different types of interest penalties on withdrawal of CD. Which is better?
 arcticpineapplecorp.
 Posts: 3517
 Joined: Tue Mar 06, 2012 9:22 pm
different types of interest penalties on withdrawal of CD. Which is better?
I'm looking at CD rates and are comparing two (one at capone 360 and the other at penfed credit union). The pen fed are slightly higher than cap360 (on all terms I believe). I looked at how their early withdrawal penalties are calculated (just in case) and found penfed calculates one term slightly different than what I've seen traditionally. I'm wondering if how the pen fed calculates is better or worse and can't wrap my head around the math (it's the one below that talks about "30%..." and "all dividends will be forfeited"). Wondering if you could offer some thoughts. Here's the details between the two:
cap one 360:
311 month CDs have a 90 interest penalty
12 month CDs have an 180 day (6 month) interest penalty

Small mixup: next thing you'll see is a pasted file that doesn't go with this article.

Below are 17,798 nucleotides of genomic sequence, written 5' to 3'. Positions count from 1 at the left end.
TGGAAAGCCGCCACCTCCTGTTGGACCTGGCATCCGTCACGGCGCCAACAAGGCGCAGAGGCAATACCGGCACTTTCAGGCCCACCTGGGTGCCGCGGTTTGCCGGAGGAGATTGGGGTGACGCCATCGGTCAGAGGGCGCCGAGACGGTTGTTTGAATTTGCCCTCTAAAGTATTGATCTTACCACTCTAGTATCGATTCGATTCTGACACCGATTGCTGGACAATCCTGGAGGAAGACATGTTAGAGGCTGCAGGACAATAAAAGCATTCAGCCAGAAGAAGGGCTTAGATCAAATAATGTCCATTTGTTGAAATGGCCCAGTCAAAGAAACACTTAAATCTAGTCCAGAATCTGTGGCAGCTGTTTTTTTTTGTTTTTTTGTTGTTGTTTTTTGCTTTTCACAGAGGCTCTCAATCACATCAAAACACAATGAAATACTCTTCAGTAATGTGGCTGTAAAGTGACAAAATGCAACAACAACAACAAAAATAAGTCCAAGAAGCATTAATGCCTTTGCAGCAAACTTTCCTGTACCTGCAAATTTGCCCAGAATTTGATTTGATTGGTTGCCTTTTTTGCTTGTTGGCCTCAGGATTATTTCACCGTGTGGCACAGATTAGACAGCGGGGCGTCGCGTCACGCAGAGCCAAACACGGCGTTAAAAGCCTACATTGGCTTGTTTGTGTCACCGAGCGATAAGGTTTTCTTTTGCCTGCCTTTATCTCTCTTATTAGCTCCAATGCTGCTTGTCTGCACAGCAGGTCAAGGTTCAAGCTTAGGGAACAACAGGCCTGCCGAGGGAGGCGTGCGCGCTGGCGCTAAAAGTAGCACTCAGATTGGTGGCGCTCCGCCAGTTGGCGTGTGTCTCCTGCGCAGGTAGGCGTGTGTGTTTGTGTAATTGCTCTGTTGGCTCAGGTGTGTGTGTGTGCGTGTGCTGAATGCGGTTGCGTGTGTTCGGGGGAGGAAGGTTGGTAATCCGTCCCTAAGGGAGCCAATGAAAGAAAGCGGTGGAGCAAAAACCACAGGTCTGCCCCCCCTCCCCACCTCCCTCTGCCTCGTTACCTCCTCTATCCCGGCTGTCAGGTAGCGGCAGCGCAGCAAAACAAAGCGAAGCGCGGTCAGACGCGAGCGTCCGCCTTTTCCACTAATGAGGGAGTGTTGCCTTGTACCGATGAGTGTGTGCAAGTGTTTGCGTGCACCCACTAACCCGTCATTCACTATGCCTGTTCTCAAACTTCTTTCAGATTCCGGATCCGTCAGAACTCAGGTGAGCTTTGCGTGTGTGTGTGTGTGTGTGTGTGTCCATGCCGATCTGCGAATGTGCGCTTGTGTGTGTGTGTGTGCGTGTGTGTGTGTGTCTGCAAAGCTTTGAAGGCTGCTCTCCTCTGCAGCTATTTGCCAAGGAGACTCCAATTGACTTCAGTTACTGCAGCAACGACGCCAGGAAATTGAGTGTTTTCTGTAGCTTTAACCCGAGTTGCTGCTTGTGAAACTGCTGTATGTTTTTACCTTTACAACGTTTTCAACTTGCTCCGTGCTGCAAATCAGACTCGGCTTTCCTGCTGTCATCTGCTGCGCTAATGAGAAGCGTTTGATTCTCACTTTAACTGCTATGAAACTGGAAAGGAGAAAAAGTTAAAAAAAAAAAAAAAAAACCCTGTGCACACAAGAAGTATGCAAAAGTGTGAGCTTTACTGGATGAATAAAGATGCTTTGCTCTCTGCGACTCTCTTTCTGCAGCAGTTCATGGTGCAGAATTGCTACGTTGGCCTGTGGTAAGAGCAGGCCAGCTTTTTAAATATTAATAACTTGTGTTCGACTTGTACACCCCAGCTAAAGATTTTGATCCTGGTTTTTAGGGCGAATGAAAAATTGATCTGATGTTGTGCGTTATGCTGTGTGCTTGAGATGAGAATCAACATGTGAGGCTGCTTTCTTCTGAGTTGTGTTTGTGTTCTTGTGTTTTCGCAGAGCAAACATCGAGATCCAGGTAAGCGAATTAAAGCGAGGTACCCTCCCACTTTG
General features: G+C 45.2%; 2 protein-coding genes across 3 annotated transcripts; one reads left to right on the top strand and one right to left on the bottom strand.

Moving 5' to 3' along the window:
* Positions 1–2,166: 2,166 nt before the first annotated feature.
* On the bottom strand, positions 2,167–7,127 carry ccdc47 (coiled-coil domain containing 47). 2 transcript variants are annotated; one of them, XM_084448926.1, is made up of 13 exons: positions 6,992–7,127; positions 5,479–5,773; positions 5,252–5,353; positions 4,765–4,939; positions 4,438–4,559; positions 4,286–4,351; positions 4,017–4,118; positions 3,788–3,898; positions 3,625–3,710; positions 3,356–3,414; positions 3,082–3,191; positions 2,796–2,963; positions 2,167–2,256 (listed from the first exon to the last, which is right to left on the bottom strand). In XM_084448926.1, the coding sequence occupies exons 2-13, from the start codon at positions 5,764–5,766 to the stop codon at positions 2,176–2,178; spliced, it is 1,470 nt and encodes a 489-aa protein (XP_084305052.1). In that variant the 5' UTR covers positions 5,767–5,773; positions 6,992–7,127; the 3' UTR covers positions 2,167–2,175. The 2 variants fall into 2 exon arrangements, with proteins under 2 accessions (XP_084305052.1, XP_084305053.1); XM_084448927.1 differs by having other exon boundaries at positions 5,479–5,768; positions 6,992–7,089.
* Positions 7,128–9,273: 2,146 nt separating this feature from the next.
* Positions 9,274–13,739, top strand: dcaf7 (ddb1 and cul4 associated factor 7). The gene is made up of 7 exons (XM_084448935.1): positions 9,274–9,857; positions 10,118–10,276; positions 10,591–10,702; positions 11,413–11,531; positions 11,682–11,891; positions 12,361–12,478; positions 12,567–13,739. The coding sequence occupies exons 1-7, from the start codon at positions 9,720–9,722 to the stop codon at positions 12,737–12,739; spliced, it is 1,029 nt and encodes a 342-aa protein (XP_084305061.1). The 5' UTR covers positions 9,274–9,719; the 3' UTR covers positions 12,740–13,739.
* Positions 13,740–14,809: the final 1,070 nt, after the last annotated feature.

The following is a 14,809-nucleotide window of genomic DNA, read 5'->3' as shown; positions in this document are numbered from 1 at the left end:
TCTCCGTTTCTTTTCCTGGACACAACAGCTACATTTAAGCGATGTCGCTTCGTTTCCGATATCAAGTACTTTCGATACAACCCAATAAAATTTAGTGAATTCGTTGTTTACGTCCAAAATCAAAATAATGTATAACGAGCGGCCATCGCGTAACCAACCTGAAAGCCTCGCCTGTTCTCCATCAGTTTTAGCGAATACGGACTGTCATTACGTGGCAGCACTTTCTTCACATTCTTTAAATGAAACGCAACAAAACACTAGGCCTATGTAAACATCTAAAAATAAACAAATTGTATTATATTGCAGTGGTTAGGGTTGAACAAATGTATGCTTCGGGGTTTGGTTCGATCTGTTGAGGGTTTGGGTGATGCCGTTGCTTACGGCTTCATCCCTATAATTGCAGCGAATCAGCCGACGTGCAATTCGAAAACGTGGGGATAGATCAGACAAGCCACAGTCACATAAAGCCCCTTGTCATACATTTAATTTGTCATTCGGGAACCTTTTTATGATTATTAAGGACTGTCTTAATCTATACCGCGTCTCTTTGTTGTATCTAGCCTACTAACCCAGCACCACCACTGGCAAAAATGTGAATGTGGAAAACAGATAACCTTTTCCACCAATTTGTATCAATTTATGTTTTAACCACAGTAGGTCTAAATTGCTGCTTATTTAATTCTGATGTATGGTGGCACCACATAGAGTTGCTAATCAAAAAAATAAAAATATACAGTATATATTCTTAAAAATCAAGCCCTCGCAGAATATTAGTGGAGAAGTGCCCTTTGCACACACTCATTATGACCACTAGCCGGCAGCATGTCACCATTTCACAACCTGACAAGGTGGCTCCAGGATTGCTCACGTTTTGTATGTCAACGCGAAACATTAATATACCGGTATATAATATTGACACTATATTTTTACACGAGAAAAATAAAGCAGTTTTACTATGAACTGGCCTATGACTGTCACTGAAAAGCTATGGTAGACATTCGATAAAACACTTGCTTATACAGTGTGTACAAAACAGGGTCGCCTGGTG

1360 month CDs have a 12 months interest penalty
pen fed:
1) Sixmonth Money Market Certificates.
a) If redeemed within 90 days of the issue date or any renewal date, all dividends will be forfeited.
b) If redeemed thereafter, but prior to the maturity date, dividends for 90 days will be forfeited.
2) Certificates Having a Term Greater Than Six Months.
a) If redeemed within the first year, all dividends will be forfeited.
b) If redeemed thereafter, but prior to the maturity date, the early withdrawal penalty will equal 30% of what would have been earned if the certificate had been held to maturity, not to exceed total dividends earned
Thanks for your time and thoughts!
cap one 360:
311 month CDs have a 90 interest penalty
12 month CDs have an 180 day (6 month) interest penalty
1360 month CDs have a 12 months interest penalty
pen fed:
1) Sixmonth Money Market Certificates.
a) If redeemed within 90 days of the issue date or any renewal date, all dividends will be forfeited.
b) If redeemed thereafter, but prior to the maturity date, dividends for 90 days will be forfeited.